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Solis’ SO-7500 and SO-8000 will appeal to the audiophile

You know that you’re test driving a classy product when it comes with white gloves. But Solis’ SO-7500 and SO-8000 come with such an accessory, so you don’t mar their glossy surfaces. (Although let’s be realistic; you’re probably don’t going to don them every time you handle the speaker systems.)

If you’re a true music lover, these are two reasonably (well, relatively) priced compact stereo systems featuring a pair of speakers and a hybrid tube/solid-state amplifier that supports wireless streaming. The centerpiece of both models is a retro-styled integrated amplifier finished in gloss black and accented with a pair of 12AX7 preamp vacuum tubes (yes! vacuum tubes!) with a rated life of 5,000 hours. Both models support aptX-enabled Bluetooth streaming and have two RCA inputs. Think of ‘em as “futuristically nostalgic.”

The SO-7500 system ($400) has a rated power output of 2 x 12 watts and includes a pair of 9-inch-tall two-way speakers, each with a 3.5-inch woofer and 1.25-inch soft-dome tweeter. The SO-8000 system ($550) is rated at 2 x 17 watts and includes a “Magic Eye” tube VU meter that indicates power output and a larger set of speakers, also two-way, but with 5-inch woofers in 12-inch-tall cabinets.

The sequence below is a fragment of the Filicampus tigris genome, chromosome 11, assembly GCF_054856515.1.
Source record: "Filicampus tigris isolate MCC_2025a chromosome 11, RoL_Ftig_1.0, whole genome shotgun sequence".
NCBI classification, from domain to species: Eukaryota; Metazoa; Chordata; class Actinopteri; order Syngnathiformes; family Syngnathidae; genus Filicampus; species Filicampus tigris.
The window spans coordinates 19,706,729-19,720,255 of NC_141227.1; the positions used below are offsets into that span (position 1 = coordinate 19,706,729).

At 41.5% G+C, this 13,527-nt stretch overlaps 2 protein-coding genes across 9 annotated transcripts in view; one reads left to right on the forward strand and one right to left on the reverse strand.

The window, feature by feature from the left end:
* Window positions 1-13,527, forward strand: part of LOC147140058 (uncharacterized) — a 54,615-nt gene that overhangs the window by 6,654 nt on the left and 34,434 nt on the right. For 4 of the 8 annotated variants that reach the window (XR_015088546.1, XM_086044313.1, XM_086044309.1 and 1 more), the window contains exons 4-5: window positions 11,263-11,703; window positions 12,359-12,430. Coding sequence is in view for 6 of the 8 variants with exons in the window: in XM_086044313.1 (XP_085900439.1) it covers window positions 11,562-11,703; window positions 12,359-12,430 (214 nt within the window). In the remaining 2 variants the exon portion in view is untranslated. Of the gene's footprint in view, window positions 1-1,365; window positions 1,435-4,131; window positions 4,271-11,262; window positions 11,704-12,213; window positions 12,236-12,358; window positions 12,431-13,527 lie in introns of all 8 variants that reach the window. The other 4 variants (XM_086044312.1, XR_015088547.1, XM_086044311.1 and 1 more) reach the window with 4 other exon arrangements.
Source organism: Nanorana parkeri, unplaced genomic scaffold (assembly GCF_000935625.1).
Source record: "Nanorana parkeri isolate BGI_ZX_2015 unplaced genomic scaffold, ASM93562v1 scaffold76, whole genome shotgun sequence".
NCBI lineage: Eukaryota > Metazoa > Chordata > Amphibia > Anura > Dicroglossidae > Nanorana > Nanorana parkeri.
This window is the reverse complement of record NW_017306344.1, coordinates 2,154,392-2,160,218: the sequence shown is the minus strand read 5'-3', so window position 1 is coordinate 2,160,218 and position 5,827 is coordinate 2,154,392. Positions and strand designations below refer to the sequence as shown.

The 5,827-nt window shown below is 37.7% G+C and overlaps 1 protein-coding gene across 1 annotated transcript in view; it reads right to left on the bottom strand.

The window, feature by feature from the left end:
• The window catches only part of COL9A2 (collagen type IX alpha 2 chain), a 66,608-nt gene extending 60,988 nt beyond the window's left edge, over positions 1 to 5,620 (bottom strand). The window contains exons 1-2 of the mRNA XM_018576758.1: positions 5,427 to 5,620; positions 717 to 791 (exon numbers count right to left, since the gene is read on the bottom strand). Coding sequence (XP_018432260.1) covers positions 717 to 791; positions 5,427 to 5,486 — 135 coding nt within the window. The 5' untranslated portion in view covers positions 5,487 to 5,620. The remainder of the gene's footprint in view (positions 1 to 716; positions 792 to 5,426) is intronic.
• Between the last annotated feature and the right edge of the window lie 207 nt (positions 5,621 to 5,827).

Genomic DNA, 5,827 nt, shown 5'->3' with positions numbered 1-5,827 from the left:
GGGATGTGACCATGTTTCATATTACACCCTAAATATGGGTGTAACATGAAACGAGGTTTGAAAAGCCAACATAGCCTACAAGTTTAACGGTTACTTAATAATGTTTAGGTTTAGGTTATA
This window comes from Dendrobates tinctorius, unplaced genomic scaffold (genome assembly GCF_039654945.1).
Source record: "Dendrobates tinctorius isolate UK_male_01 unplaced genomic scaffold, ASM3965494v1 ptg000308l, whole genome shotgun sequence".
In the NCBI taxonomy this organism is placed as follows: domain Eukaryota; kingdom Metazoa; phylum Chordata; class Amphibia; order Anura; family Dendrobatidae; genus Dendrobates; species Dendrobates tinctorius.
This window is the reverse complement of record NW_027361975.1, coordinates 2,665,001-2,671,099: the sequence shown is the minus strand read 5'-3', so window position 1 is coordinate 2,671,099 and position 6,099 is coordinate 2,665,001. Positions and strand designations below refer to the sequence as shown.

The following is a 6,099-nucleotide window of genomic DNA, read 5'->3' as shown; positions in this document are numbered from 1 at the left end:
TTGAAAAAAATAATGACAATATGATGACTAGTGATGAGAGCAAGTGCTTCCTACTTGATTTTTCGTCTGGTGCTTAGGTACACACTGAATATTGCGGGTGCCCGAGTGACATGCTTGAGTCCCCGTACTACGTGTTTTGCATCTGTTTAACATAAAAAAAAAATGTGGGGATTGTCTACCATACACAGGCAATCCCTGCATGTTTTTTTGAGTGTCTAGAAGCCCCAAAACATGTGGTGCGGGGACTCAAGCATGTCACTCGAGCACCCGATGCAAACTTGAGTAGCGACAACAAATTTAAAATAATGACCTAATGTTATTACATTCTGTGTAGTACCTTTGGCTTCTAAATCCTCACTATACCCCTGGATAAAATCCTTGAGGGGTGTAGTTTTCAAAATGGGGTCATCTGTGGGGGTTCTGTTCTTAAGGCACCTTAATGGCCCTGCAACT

Each speaker comes with two 6-foot speaker cables with banana plugs, a six-foot stereo RCA cable, a soft brush, and the previously mentioned gloves.

Both the SO-7500 and SO-8000 pair a tube preamp section with a solid-state power output stage to provide clean, crisp highs, warm, natural mids and the bass power and control of solid-state outputs. The 2-way bass reflex speakers each hold a woofer and a tweeter that offers pristine sound. That said, I didn’t think the audio was any better than that of Apple’s HomePod (see my review here), which is also easier to set up for those of us tied into the Apple ecosystem, though the Solis audio may be just a tad warmer.

Speaking of the woofer and tweeter, they’re not magnetically shielded, so you’ll have to keep ‘em away from your television. But my biggest problem with the SO-7500 and SO-8000 is their Bluetooth capabilities — or lack thereof.

They boast Bluetooth v4.0 with aptX for high fidelity audio streaming. Strangely, it took repeated attempts for the SO-8000 to show up under Bluetooth devices on my iMac, iPhone, or iPad Pro, but the SO-7500 paired immediately. Thankfully, the banana plugs work fine, though they’re a bit finicky when it comes to connecting them.

You should also note that the power output on the SōLIS SO-7500 only kicks a max of 12W RMS and the SO-8000 only packs a max of 17W RMS because these size vacuum tubes are generally limited in their power output to speakers. Typical amplifiers with modern transistors are capable of pushing out near 100W with compatible speakers.

Compared to other high-end audio devices for similar audio quality, the Solis speakers have a price that will be attractive to audiophiles. And those folks will prefer a wired, not wireless connection, anyway.

Apple World Today Rating (out of 5 stars): ★★★★


the authorDennis Sellers
Dennis Sellers is the news editor of Apple World Today. He’s been an “Apple journalist” since 1995 (starting with the first big Apple news site, MacCentral). He loves to read, run, play sports, and watch movies.
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